The fast fashion industry has caused unnecessary financial spending’s. According to Rosenthal, consumers spend more than $1 trillion a year on clothing and textiles, an estimated one-third of that in Western Europe, another third in North America, and about a quarter in Asia (2010). This statistic shows the vast amounts of money being spent from various countries. As typically known, there are only four seasons in a year: spring, summer, autumn/ fall and winter. In the fashion industry there are 52 micro-seasons meaning new trends coming out every single week. Reason being is because of the constant need to freshen retail stores with new and exciting apparel. Mass market retailers acknowledge that consumers would not visit their store often if there was nothing brand new to see and purchase. This then encourages consumers to visit their stores more frequently with the idea of ‘Here Today, Gone Tomorrow’. Consumers are given more variety and options to choose from with fast fashion’s weekly seasons.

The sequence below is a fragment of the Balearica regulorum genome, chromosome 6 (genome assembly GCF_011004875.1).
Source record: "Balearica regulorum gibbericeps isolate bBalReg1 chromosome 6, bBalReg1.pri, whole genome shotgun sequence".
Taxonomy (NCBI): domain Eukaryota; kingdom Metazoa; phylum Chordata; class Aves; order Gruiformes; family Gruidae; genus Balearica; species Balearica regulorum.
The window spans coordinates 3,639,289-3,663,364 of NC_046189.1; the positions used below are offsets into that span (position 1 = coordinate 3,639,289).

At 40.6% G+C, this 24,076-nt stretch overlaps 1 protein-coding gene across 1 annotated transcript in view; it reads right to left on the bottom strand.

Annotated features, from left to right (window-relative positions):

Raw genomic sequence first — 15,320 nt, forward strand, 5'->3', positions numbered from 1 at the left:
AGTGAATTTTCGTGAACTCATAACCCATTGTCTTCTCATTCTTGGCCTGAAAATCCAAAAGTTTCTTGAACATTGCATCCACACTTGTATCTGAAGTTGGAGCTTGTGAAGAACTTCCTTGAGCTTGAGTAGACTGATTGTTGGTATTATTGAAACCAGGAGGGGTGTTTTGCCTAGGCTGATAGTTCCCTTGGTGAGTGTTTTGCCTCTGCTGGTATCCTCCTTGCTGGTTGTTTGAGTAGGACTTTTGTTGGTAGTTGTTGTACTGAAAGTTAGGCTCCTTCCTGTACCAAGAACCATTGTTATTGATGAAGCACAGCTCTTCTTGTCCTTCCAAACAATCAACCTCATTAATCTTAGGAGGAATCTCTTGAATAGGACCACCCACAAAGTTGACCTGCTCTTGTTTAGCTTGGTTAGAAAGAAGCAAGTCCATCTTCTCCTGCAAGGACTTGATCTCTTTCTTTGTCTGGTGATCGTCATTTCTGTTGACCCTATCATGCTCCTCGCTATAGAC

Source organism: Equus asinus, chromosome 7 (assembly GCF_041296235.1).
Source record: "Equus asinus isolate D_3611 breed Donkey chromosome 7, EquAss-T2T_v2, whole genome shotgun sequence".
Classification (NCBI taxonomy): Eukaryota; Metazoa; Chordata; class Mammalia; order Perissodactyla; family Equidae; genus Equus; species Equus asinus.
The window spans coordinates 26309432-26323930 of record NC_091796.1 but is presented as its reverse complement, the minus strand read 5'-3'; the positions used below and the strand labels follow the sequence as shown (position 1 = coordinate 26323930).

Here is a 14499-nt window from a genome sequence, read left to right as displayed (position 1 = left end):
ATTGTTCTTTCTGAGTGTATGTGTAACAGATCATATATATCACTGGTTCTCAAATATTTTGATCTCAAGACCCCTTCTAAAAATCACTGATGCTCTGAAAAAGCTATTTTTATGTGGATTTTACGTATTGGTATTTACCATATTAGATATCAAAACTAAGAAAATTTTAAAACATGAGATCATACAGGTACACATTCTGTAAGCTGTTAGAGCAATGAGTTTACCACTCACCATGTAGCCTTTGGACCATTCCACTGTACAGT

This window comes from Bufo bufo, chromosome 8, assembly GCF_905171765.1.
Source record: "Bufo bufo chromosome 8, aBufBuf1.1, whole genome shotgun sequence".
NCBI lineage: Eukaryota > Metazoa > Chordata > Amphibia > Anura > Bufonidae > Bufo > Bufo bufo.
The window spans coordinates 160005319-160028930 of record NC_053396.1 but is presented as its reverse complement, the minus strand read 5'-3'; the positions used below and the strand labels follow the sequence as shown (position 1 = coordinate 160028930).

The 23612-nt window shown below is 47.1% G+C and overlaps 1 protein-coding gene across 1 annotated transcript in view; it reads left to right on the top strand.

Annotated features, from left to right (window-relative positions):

Have consumers ever thought about the makings behind their clothing apparel and how it ever came about? The ethics behind garment factory workers in developing countries are rarely thought and spoken about in society. The overall care for these workers is extremely poor and are not given their deserved rights as human beings. As stated by Taplin, there were 1,127 factory workers killed in the Rana Plaza collapse in Dhaka, Bangladesh (2014). The building had failed an inspection, but employees were told they had to keep working there anyways according to Liang (2017). This incident shows that there is a complete absence of concern for the individuals producing the garments. The European and American mass market retailers like Zara, H&M and Forever 21 do not take responsibility or care for their workers. As reported by Manik, the minimum wage for them is $37 a month, being that Bangladesh has the lowest labor costs in the world (2013). These low labor costs have attracted majorly known global companies like Walmart, Gap and Sears. Reason why, these companies attract to countries that have multiple factories that are paying their workers low is because it means the production costs for them will be significantly cheap.